Foreign firms have often faced barriers with judicial protectionism, challenges in obtaining evidence, and a perceived bias which in turn makes foreign firms hesitant to participate in the market.

4. Increasing Labor Costs and Standard of Living

The cost of living in major cities in China has seen a drastic increase in the past few years, along with the rise in demand for a qualified and skilled workforce. This means that the cost of hiring skilled talent has also increased, forcing companies to raise the salaries of their valued employees.

5. Uncertainty in the Market

With the on-going COVID restrictions and the recent difficulties faced in China’s property market, there is a lot of uncertainty facing those who intend to invest in China in the short term.

The uncertainty exists on many fronts, including regulatory challenges, supply chain difficulties, travel restrictions, COVID measures and more. While most businesses agree that China is an important part of their long-term global strategy, there is currently a great deal of uncertainty in the short-term.

As such, many businesses are making adjustments to their Chinese based operation or are putting investments on hold, until a certain level of stability has been established.

6. Market Competition

Market competition in China is very tight and whether the market is highly fragmented or only has a few players, it is often hard to enter and gain momentum. Many foreign businesses with a strong overseas presence have entered and found the marketplace difficult to participate in. Some notable examples of this can be seen with companies such as Walmart and Amazon, who despite having achieved success in their home markets, were not able to be successful in the world’s largest consumer market.

Foreign investors have to compete with local businesses that are more favored by the government when it comes to access to resources.

The supply of skilled employees in China remains to be one of the major hurdles that investors have to face if they plan to establish a foothold in the country. The demand for workers outnumbers the supply, making the talent market highly competitive.

7. Attracting Foreign Talent

Foreign talent and personnel remain a priority for foreign businesses who have operations in China. Even though there is a large workforce based in China, the demand for expertise and cultural understanding of a particular company or brand still remains strong.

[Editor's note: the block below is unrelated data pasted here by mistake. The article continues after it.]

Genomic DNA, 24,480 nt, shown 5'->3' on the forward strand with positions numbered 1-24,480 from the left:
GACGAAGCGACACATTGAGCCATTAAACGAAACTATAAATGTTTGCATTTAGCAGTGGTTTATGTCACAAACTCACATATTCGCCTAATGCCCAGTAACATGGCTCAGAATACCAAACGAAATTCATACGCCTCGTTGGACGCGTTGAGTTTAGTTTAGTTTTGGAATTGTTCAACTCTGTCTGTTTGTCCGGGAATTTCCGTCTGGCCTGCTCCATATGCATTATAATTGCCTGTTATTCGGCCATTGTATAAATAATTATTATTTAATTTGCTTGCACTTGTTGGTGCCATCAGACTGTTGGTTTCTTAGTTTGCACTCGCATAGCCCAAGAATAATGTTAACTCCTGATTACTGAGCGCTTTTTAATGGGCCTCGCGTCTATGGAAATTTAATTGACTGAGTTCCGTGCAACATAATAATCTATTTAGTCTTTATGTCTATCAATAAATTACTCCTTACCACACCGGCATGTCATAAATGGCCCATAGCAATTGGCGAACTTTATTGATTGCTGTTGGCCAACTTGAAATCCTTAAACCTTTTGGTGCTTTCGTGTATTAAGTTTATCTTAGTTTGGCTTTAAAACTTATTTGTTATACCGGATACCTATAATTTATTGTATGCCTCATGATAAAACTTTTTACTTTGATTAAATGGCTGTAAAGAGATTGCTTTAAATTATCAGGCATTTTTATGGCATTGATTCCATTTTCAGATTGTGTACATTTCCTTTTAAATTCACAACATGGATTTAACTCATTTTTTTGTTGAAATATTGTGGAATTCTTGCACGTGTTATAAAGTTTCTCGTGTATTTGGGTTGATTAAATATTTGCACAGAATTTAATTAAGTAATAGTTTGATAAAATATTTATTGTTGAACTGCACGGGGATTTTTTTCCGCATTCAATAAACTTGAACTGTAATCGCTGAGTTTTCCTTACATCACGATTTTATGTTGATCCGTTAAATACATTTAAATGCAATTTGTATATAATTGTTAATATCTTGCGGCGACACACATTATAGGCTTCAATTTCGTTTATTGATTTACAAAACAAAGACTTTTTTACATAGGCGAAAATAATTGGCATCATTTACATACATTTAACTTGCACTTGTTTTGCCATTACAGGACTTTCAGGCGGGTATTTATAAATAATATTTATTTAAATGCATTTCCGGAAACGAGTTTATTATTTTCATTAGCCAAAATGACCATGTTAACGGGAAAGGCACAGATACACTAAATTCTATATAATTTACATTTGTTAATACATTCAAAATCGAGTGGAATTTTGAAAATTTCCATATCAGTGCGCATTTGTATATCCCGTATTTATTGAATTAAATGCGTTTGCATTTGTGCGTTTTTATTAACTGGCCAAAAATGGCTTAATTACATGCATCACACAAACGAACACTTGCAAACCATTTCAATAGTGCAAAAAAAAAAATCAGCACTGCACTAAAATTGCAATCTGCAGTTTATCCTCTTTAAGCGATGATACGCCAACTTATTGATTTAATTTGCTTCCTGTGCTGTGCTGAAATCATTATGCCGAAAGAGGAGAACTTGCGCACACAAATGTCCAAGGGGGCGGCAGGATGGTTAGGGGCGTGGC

With experience working in a culturally familiar setting, there is an increased sense of understanding a brand or company, which is why top foreign talents were frequently transferred to China over the past 2 decades. However, convincing employees to transfer to China has been difficult over the past few years, primarily due to the travel restrictions and city-wide lockdowns.

Despite the maintained COVID measures undeniably keeping international workers from staying in China, there are notable efforts to enhance the country’s appeal to global talent including more efficient visa systems and working permits.

8. Transparency on Regulations

For a large number of foreign businesses, unfavorable regulations and lack of transparency make it hard to comply. This deters foreign investors from establishing a business, or in some cases decoupling their Chinese entity from their foreign entity, due to the inconvenience and difficulty of complying with regulations. A prominent example of this is with China’s implementation of the Data Privacy Law which has led to some firms decoupling from their foreign entity.

9. Corporate Culture

Chinese business culture has quite a number of differences from its Western counterparts (read more about business culture in China). For example, corporate culture in China gives huge importance to hierarchy in comparison to Western firms.

Chinese managers expect obedience from subordinates, which means that asking questions or raising disapproval during meetings is treated differently, as opposed to a Western environment

10. Systemic Control on Foreign Exchange